So we (apparently) now have a two way race for the Labour leadership. Much of the newspaper reporting on the contest has been at the level of football gossip, so it takes a while to work out which are the gems of truth, and which are the rumours heard by the guy next to someone at the pub.
But now Labour have a distinct choice for their future direction:
Shearer, the inexperienced candidate in need of media training, but who has a powerful team around him and would be a clean break for those swing voters for some reason wanting to move on from the glorious Clark government. He has a fabulous backstory that inspires. Running Iraq for the UN must show some serious leadership skills. And if the rumours are true1 and Grant Robertson is backing him, having David Parker as a policy and strategy guru and Robertson in charge of political management (Robertson was effectively H3 behind Heather Simpson for a chunk of the Clark government) would be a powerful combo. Shearer’s inexperience would mean that (like Key) he’d have to rely much more on his team for practical matters, and let his ministers get on with things – Key has actually been much more prime-ministerial (vs presidential) than recent leaders in his actual running of the country, even if his image has transformed National into ‘the Key party‘.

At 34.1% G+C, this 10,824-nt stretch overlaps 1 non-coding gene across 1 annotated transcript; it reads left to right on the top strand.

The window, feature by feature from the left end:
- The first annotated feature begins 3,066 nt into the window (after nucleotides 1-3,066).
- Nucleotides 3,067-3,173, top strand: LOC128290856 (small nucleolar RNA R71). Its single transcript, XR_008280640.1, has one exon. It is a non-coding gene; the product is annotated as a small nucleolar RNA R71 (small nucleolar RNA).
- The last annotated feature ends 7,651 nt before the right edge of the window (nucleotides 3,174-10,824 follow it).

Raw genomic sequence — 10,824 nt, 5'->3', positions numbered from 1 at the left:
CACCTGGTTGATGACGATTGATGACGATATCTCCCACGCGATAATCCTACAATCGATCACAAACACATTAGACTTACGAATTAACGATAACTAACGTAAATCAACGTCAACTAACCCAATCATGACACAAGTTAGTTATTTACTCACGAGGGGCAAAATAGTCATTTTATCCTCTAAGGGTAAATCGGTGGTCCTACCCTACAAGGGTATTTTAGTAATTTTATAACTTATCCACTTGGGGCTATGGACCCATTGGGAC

Cunliffe, the already complete candidate. A great communicator, intelligent (Fulbright Scholar), and on top of the financials and policy. A proven performer, both as an orator and as a minister (his telecoms reform draws praise from a wide spectrum2). Ready to go from day one, he’ll keep National to task. Does he have the team around him as much? He’d certainly be a stronger leader – for better or worse depending on your perspective. Raised by the Red Reverend of Timaru, and experienced both as a management consultant and a diplomat, he brings his own impressive backstory with him – even if a little less heroic than Shearer’s amazing tales from Mogadishu to Baghdad.
One candidate is a gamble – it may pay off big time, but there’s also a chance things don’t work… The other is a powerful contender, whichever way things go. It’s a tough choice, between 2 great men – both very intelligent, hard working and wanting the best for all Kiwis.
I’m changing my mind regularly which one I want – but in reality it’s not my decision, and I’ll be very happy with either. Discussion’s been hot on The Standard so far – and with the debates across the Nation (and on The Nation) this week, we’ll have more to chew on. Any fresh thoughts?
1 Audrey: “would represent a return to a more pragmatic party, with less emphasis on gays and feminists” – because all this election’s policies were about the gays and the feminists. No Asset Sales to help teh gayz. Capital Gains Tax for the wymynfolk. GST off fruit and vege for the lesbians… Just because Labour cares about minorities as fellow Kiwis (and women aren’t a minority…) doesn’t mean they can’t think about anything else – as 9 years of surpluses and raised living standards for all New Zealanders showed.
And I also need to comment on Duncan Garner and others “Labour have 3 Davids, but no Goliath” type comments. Does anyone in the media remember how that contest ended?
Media exasperation rant over…
2 Pun intended.